Being a professional or practising professionally

Research output: Contribution to journalArticle

4 Citations (Scopus)

Abstract

Research (Lloyd, E., and E. Hallet. [2010]. “Professionalising the Early Childhood Workforce in England: Work in Progress or Missed Opportunity?” Contemporary Issues in Early Childhood 11 (1): 75–788; Saks, M. [2012]. “Defining a Profession: The Role of Knowledge and Expertise.” Professions and Professionalism 2 (1): 1–10] into professional status suggests that this is achieved through control of a unique knowledge base, and underpinned by autonomy and agency in practice. This article considers how the government-driven professionalisation agenda for the early years workforce in England has contributed to the professional status of the graduate practitioner (practitioner within this research is defined as those who have achieved either Foundation degree (FdA) or BA Hons Early Years, without necessarily progressing to Early Years Professional or Teacher Status), or if these workers, whilst articulating a professional identity, continue to lack the power to claim such higher status for their role. Data, gathered in the form of narratives about their practice, have been analysed to identify three key themes in the way practice is discussed–registers, relationships, and power and control. Findings indicate that whilst graduate practitioners demonstrate a strongly democratic and relational approach to their professionalism, the language they use to describe their work, and their lack of collective voice, continue to undermine any claim for their occupational group to be recognised as a profession.

LanguageEnglish
Pages347 - 361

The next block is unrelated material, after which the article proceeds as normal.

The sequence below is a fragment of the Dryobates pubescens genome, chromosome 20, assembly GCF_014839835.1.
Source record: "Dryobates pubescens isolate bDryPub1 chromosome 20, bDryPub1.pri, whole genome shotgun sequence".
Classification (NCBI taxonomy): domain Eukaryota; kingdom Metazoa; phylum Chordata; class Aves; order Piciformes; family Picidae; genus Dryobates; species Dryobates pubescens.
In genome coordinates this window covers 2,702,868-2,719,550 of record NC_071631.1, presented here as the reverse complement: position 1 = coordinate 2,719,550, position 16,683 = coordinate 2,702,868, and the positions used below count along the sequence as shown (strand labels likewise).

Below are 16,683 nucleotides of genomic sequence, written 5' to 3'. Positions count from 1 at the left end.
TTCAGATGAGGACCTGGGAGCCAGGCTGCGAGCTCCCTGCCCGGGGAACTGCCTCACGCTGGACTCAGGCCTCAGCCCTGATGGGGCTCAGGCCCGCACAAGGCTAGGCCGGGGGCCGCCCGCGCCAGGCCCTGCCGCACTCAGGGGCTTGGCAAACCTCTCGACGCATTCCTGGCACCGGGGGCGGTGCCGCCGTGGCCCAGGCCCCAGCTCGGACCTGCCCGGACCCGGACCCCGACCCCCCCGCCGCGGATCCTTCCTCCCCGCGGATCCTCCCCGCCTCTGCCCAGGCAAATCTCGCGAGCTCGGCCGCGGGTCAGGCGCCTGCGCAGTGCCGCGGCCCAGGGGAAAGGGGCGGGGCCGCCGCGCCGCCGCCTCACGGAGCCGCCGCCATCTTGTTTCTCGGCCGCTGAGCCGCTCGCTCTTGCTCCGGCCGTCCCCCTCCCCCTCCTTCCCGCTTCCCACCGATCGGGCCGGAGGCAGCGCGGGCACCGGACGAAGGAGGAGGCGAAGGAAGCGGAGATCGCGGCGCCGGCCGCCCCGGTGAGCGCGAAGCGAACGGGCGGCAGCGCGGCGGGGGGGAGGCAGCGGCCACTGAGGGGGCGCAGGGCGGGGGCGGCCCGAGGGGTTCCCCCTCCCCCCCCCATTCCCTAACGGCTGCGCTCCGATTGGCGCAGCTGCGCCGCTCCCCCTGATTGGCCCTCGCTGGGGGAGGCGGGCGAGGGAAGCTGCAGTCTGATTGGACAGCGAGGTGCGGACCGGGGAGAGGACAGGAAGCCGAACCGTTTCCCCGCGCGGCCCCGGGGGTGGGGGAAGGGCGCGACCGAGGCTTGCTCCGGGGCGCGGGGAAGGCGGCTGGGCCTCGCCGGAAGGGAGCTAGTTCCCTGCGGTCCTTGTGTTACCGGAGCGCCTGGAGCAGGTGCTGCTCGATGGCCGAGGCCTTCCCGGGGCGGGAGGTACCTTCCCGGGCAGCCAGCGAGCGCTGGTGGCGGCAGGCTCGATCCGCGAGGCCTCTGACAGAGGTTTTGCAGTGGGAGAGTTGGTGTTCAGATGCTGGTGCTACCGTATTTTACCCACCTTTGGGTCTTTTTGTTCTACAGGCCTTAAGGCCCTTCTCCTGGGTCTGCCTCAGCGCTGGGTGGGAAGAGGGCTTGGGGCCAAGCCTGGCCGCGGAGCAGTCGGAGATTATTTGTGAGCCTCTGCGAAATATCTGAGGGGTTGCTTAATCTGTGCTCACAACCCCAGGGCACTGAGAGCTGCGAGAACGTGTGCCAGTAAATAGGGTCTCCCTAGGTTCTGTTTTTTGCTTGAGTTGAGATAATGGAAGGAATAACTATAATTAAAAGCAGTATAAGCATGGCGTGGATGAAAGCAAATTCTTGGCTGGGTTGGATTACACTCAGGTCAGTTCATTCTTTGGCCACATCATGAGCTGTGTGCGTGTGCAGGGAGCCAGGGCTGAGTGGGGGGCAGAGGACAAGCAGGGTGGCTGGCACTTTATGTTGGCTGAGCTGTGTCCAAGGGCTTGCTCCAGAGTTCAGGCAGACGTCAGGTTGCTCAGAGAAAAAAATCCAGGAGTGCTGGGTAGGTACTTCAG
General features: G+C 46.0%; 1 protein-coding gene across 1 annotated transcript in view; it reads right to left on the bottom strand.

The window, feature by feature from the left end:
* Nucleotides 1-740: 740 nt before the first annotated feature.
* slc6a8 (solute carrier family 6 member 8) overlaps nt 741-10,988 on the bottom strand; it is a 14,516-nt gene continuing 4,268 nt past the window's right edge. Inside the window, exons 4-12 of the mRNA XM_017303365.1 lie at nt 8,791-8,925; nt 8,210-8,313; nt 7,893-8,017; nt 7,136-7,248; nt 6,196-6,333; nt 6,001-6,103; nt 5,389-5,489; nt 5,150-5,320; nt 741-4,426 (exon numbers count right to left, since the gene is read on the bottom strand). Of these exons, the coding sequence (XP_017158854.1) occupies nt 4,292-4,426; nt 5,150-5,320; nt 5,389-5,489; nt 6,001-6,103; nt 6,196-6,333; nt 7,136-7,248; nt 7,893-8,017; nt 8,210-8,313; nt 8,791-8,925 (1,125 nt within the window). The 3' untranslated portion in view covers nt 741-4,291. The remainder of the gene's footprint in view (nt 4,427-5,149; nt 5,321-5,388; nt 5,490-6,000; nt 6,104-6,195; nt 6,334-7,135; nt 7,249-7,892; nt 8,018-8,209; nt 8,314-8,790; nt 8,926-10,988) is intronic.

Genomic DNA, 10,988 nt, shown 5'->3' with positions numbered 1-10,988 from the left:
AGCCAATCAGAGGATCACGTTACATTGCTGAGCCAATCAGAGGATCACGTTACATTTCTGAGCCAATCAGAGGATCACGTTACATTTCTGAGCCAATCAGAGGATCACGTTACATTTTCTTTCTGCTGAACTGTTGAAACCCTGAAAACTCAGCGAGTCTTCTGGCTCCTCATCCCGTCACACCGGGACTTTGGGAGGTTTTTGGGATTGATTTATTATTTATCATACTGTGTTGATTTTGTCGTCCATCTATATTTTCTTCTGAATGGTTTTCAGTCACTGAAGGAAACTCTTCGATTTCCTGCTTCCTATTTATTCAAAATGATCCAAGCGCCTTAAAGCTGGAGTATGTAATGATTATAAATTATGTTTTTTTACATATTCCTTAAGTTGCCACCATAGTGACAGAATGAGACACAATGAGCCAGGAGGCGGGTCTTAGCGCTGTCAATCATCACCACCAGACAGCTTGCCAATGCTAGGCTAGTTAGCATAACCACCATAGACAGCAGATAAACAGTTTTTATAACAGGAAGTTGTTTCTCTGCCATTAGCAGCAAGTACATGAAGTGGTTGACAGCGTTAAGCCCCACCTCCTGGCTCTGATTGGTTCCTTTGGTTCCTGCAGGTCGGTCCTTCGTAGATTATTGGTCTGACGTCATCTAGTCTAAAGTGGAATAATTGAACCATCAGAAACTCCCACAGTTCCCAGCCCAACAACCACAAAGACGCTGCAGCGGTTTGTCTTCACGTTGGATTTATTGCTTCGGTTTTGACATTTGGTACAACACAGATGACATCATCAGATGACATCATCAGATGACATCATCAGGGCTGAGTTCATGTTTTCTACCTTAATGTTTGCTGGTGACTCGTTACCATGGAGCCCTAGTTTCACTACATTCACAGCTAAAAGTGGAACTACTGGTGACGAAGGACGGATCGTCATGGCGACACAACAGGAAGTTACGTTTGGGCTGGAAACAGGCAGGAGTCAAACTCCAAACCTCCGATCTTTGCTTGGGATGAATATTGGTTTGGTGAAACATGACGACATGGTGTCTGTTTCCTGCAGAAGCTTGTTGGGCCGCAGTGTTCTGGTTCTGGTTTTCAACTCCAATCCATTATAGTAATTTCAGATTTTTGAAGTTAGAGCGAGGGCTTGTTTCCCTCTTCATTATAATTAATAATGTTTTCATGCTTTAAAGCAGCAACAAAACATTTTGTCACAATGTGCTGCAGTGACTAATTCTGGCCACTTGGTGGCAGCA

Number of pages15
JournalEuropean Early Childhood Education Research Journal
Volume26
Issue number3
Early online date22 Apr 2018
DOIs
Publication statusPublished - 4 May 2018

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England
profession
Occupational Groups
Knowledge Bases
childhood
Research
graduate
occupational group
Language
lack
professionalization
expertise
autonomy
worker
narrative
teacher
language
Professionalism
Power (Psychology)
professionalism

Cite this

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title = "Being a professional or practising professionally",
abstract = "Research (Lloyd, E., and E. Hallet. [2010]. “Professionalising the Early Childhood Workforce in England: Work in Progress or Missed Opportunity?” Contemporary Issues in Early Childhood 11 (1): 75–788; Saks, M. [2012]. “Defining a Profession: The Role of Knowledge and Expertise.” Professions and Professionalism 2 (1): 1–10] into professional status suggests that this is achieved through control of a unique knowledge base, and underpinned by autonomy and agency in practice. This article considers how the government-driven professionalisation agenda for the early years workforce in England has contributed to the professional status of the graduate practitioner (practitioner within this research is defined as those who have achieved either Foundation degree (FdA) or BA Hons Early Years, without necessarily progressing to Early Years Professional or Teacher Status), or if these workers, whilst articulating a professional identity, continue to lack the power to claim such higher status for their role. Data, gathered in the form of narratives about their practice, have been analysed to identify three key themes in the way practice is discussed–registers, relationships, and power and control. Findings indicate that whilst graduate practitioners demonstrate a strongly democratic and relational approach to their professionalism, the language they use to describe their work, and their lack of collective voice, continue to undermine any claim for their occupational group to be recognised as a profession.",
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Being a professional or practising professionally. / Dyer, Mary.

In: European Early Childhood Education Research Journal, Vol. 26, No. 3, 04.05.2018, p. 347 - 361.

Research output: Contribution to journalArticle

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